A few figures will show the amount of material available for such analysis and indicate the scope of operations. From the first flight on January 7, 1944, to the end of March, these airplanes made 40 round trips between North America and the United Kingdom with a few shorter trips to Greenland and Iceland. Total flying time amounted to 945.5 hours. The weather officers drew 113 atmospheric cross-sections (one for each flight between any two terminals) and passed through 88 fronts. The highest altitude flown was 23,500 feet; the average was near 10,000. Length of continuous flight ranged from slightly more than two hours to 17.5 hours, the latter on a direct flight from Prestwick, Scotland to Presque Isle, ME.

This record speaks for only one three-month period in one winter. Yet analysis of the reports yields very significant indications of North Atlantic weather in general. In most kinds of fronts, for example, it was found that there is an optimum flight level where there is a better than 50 percent chance that no clouds will be found.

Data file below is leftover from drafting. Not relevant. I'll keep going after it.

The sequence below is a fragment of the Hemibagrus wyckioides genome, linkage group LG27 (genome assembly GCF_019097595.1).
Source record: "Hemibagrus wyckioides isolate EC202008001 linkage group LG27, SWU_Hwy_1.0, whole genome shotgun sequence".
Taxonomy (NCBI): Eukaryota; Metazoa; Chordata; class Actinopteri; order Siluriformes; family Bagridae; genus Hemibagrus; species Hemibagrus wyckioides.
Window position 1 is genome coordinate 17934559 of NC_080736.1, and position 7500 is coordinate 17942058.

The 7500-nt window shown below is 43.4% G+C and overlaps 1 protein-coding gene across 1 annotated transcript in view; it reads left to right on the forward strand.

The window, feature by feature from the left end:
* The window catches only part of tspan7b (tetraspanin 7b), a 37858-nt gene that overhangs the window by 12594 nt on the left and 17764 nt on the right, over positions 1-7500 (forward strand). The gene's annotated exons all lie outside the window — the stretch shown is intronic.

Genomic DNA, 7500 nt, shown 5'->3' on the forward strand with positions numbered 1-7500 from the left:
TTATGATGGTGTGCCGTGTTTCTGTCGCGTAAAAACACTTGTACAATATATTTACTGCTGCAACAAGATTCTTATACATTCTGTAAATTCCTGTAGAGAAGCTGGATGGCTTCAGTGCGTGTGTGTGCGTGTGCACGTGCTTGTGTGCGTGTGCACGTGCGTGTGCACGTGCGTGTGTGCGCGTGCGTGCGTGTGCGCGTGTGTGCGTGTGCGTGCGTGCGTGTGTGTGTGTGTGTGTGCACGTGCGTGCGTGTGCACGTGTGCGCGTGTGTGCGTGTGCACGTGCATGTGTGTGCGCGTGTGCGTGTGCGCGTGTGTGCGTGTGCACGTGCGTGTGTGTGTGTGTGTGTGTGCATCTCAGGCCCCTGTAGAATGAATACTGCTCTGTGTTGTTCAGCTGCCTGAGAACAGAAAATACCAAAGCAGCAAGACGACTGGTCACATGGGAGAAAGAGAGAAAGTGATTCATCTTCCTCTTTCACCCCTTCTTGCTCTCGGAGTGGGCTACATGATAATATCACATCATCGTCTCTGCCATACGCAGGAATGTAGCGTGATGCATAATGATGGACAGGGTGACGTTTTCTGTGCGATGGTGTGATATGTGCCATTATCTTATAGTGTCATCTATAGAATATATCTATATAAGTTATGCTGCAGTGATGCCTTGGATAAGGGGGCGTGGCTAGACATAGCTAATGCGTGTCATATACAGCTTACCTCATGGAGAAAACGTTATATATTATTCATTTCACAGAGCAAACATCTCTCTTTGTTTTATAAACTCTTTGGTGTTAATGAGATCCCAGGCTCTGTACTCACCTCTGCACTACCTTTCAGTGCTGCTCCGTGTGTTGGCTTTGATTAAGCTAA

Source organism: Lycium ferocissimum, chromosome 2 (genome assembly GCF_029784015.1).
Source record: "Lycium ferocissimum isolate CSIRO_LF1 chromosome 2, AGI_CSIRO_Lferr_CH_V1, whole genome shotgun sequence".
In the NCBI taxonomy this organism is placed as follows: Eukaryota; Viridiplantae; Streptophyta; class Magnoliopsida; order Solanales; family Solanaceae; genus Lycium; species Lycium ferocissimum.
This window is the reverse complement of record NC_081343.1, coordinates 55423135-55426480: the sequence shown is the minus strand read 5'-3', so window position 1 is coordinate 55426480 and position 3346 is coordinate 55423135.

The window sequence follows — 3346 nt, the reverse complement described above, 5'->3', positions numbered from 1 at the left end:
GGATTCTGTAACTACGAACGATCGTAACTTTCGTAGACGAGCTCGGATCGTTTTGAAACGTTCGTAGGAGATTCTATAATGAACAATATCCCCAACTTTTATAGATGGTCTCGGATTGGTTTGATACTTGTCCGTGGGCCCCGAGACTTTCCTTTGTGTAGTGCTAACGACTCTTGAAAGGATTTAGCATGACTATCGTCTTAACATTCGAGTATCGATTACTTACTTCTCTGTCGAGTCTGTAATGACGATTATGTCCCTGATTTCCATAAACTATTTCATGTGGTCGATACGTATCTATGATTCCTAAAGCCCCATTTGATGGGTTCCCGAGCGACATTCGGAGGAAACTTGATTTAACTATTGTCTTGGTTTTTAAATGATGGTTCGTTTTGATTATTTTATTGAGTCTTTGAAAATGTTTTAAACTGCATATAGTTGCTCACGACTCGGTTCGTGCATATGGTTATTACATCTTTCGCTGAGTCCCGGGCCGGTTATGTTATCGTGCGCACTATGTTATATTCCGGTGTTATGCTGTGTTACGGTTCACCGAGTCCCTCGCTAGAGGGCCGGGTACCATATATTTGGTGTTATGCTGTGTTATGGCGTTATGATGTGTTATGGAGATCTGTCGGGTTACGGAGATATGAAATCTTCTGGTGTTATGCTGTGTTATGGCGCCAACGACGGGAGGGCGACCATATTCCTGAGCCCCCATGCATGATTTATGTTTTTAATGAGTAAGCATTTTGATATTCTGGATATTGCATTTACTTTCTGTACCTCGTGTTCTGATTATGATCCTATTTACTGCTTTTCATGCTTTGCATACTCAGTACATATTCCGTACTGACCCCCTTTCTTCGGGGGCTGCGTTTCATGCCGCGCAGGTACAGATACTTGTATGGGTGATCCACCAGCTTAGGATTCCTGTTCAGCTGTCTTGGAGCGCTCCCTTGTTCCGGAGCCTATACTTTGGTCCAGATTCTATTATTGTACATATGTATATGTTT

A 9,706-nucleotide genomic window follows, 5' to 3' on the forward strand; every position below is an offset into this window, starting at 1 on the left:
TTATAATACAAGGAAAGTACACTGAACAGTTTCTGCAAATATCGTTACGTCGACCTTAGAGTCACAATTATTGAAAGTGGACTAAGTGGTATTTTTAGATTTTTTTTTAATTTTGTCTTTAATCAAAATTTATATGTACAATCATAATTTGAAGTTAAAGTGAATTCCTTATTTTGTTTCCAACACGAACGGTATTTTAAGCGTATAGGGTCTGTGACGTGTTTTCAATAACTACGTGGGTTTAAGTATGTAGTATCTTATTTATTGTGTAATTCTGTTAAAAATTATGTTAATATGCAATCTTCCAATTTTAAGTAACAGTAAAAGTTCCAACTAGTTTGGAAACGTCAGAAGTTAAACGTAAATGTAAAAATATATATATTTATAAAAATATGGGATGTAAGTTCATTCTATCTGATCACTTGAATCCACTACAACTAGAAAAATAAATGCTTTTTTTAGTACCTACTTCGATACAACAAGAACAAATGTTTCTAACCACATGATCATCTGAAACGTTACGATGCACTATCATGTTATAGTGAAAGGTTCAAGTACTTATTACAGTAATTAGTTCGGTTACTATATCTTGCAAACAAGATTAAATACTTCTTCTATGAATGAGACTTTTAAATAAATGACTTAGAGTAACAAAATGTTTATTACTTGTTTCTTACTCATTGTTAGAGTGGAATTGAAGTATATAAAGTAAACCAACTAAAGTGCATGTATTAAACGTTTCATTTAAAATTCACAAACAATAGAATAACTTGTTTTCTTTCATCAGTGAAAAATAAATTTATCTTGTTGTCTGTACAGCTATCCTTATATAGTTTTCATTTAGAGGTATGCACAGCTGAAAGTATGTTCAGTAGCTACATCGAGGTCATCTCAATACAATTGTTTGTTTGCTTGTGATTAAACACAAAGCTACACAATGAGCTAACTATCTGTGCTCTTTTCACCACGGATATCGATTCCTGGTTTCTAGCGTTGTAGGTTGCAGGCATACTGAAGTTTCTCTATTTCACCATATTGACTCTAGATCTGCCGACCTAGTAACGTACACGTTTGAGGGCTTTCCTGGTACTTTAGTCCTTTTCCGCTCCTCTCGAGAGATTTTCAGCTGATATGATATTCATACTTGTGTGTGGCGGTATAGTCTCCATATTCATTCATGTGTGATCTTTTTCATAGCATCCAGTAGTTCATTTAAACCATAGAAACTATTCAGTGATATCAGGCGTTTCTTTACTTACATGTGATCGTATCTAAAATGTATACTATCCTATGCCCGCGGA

Icing was reported in various forms 112 times. But it proved less of a hardship to winter flying than might be supposed, simply because it was generally possible to fly at altitudes where icing was nonexistent or not dangerous, even though moderate to severe icing was might exist at other levels on the same route. Terminal conditions and adverse winds were the most common causes of delays and rerouting, yet there were only 10 such cases out of the 69 flights flown during January and February.